Stingless Bees ‘Farm’ Fungus to Feed Young

A type of Brazilian stingless bee, Scaptotrigona depilis depends on a fungus to survive. Cristiano Menezes et al

Humans were not the first animal to farm. Leafcutter ants, for example, go to great lengths to raise the fungal gardens upon which they feed. So do certain termites. And now, it appears that a Brazilian bee also cultivates and relies upon a fungus to survive.

Scaptotrigona depilis, a type of stingless bee, has a lovely ritual for rearing young. First, the worker bees regurgitate a semi-liquid food mass into a wax chamber. Then, the queen lays an egg atop this precious gunk. Next, the nurse bee closes up the chamber, which remains sealed until the egg develops into a larva and then into an adult that emerges.

Upon doing research on this species in the lab, scientists Cristiano Menezes and colleagues at the Brazilian Agricultural Research Corporation noticed a fungal growth within these chambers. This was unexpected. Was this contamination? What was going on? Menezes conducted a series of experiments to show that not only do the larvae eat this fungus, but they cannot live without it, he explains. This is the first time that a bee has been shown to cultivate and establish a symbiotic relationship with a fungus, says Mônica Tallarico Pupo, a researcher at the University of Sao Paulo who wasn’t involved in this work.  

In a study published today in the journal Current Biology, the team has shown that after the nurse bees lovingly vomit into the birth chamber, the fungus begins to grow out of the walls, which are made out of cerumen, a mixture of wax and plant resins. By the time the egg hatches three days later, there are plentiful fungal filaments to feed upon. The larva eats the fungus as it develops over the course of several days.

This fungi-bee relationship appears to be mutually beneficial, Menezes says; the bees shelter the fungus and give it a safe place to live. The fungus begins to grow in the presence of the larval food, suggesting that it likes whatever is in there, he adds. And the fungus provides food to the bees, and perhaps also creates antimicrobial chemicals that help keep them healthy, he adds.

stingless-bee-chambers The chambers are made of cerumen, a mixture of wax and resins, in which stingless bee larvae feed on a symbiotic fungus. Cristiano Menezes et al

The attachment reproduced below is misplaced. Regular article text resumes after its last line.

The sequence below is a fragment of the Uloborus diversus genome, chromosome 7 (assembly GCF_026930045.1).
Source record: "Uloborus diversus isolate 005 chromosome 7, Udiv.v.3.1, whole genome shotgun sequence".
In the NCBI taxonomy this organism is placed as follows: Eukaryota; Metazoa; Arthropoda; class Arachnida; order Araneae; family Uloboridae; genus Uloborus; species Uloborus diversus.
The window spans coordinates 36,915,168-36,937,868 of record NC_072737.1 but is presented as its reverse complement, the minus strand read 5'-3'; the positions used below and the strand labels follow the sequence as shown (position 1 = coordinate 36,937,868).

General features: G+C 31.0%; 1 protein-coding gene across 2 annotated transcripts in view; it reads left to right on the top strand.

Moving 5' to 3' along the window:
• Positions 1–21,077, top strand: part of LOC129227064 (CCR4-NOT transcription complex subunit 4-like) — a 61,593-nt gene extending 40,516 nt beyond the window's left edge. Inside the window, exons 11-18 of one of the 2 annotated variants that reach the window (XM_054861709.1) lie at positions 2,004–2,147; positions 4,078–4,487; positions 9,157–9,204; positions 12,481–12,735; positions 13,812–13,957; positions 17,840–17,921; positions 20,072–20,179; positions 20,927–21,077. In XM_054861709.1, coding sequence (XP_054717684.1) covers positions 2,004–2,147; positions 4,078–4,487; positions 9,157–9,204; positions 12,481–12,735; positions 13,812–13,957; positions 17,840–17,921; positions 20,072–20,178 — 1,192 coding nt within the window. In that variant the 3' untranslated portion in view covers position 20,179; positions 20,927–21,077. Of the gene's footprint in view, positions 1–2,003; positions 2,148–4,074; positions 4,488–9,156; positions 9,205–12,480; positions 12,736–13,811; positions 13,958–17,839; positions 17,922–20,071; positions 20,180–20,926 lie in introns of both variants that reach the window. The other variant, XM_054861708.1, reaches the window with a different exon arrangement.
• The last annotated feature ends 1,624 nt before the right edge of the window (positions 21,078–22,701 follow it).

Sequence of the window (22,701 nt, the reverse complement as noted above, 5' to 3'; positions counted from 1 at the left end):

Menezes says that this fungal mutualism makes the bees more vulnerable to fungicides, which are “generally applied during blooming periods and in large doses. Since fungicides do not affect adult bees directly, no one is worried about killing bees with fungicides,” he says. “However, these fungicides are frequently found in both nectar and pollen of honeybees and may affect symbiotic microorganisms of the colonies, which play important functions for nutrition and protection of the colony.”

When bees make new nests, they take with them pieces of the old cerumen—impregnated with dormant fungi. This way, the fungus is passed on. In all other fungi-cultivating insects, the queens take the microbes with them to new homes. But here, it is the workers’ doing. “This is unique among all insects which cultivate fungus,” Menezes says.

In one experiment, Menezes fed one group of larvae fungi-enriched food and another group fungi-free food. While 76 percent of the former survived, only 8 percent of the latter made it.

stingless-bee-pink-flower A Scaptotrigona depilis worker toils inside a flower. Cristiano Menezes et al

The researchers sequenced the genes of the fungus, and placed it in the genus Monascus. Several species of this genus of fungus have been used for centuries by humans, especially in eastern Asia, as a food coloring, to ferment cheese and fish and for medicinal purposes, says Petra Patakova, a researcher at the University of Chemistry and Technology Prague who wasn’t involved in the paper.

Stingless bees, as their name implies, lack a stinger and are generally less aggressive than more familiar honeybees and bumblebees. The production of honey and other products from stingless bees is called meliponiculture, which comes from Meliponini, their taxonomic name (while the honey cultivation of honeybees is called apiculture). Meliponiculture is widespread in the tropics and growing in prevalence and popularity. That’s because these insects fertilize many more species of flowers and live in a wider variety of habitats than honeybees.

Moreover, there are many uses for the widely varied types of honey these bees produce. Honey produced by a West African species, for example, is more effective at treating eye infections than a synthetic antibiotic, according to a 2012 study in the Journal of Experimental Pharmacology.